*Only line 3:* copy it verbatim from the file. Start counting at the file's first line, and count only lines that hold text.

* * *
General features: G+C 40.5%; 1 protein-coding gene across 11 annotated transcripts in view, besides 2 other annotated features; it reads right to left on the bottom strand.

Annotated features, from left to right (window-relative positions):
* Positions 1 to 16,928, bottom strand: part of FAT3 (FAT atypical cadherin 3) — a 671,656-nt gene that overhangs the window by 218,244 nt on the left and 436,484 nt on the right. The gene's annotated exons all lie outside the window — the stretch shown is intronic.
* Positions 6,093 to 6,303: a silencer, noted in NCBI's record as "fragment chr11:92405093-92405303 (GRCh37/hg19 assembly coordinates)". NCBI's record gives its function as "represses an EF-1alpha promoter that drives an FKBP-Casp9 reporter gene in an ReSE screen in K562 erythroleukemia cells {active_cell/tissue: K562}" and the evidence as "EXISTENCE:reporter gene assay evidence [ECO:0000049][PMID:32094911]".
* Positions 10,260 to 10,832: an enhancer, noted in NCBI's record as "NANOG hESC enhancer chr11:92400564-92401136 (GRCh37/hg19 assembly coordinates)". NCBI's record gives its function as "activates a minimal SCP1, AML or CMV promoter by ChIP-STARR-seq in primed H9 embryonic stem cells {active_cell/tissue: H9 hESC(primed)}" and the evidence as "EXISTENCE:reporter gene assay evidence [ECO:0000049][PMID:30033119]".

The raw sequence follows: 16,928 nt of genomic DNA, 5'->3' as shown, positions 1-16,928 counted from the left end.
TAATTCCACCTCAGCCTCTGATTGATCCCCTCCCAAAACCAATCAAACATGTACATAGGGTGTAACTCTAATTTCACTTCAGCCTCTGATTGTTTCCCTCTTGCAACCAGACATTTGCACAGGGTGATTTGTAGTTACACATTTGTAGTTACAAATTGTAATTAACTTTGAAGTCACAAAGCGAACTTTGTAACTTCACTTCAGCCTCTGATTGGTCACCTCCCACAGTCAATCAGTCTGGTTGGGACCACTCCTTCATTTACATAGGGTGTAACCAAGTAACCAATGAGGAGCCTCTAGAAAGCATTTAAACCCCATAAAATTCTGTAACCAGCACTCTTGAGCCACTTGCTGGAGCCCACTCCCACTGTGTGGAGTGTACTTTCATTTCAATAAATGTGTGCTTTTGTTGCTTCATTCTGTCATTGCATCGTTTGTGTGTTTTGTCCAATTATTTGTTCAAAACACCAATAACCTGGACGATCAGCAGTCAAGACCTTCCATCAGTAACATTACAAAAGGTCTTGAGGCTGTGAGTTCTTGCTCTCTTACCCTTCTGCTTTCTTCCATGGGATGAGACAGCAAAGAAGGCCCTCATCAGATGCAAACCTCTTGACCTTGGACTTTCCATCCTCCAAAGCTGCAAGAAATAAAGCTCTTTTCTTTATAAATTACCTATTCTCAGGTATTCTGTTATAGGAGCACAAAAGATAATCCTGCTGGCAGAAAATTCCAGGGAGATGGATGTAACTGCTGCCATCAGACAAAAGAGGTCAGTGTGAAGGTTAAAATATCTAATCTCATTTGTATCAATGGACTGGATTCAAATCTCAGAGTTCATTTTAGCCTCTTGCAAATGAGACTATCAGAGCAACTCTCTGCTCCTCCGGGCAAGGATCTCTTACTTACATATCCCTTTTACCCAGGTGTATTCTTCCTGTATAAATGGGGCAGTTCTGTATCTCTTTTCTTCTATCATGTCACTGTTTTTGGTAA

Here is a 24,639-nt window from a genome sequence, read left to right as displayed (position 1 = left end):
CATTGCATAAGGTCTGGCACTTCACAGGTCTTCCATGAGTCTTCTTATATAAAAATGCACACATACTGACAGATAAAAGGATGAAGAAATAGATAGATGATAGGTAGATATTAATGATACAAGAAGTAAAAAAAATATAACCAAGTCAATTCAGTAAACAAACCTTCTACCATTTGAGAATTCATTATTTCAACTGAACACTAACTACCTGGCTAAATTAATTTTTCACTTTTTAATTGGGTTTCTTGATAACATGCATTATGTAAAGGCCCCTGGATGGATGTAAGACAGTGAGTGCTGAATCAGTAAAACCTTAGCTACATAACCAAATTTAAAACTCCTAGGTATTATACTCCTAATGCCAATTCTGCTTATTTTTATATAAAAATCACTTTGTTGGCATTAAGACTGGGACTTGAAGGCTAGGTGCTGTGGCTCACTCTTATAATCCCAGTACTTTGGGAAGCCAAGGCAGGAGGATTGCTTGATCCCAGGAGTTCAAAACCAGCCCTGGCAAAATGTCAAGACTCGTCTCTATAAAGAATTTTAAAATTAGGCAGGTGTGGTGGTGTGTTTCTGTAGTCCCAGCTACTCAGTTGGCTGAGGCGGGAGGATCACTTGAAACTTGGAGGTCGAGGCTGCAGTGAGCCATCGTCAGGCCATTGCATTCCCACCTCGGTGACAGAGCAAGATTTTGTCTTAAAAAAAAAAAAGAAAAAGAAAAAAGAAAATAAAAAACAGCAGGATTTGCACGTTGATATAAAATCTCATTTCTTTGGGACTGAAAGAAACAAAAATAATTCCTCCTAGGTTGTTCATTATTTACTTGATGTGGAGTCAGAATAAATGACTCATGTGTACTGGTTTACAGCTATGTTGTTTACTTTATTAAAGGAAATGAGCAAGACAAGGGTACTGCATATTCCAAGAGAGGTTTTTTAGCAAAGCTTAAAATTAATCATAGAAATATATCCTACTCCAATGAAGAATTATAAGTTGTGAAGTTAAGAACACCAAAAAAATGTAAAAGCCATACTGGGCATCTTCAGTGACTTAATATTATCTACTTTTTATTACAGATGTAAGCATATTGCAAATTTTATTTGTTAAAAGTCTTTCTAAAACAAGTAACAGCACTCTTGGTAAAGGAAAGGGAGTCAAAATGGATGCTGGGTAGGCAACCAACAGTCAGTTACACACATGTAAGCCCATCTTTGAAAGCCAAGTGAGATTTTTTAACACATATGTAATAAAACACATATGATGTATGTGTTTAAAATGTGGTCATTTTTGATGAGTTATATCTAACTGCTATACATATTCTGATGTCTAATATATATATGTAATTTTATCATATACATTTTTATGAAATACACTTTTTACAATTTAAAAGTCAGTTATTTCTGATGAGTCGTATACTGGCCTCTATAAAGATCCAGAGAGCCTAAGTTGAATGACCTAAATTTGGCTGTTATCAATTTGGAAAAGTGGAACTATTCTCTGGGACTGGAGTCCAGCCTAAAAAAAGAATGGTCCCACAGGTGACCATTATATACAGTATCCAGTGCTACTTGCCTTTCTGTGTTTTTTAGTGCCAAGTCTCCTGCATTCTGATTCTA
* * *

* Positions 1 to 16,928, bottom strand: part of FAT3 (FAT atypical cadherin 3) — a 671,656-nt gene that overhangs the window by 218,244 nt on the left and 436,484 nt on the right. The gene's annotated exons all lie outside the window — the stretch shown is intronic.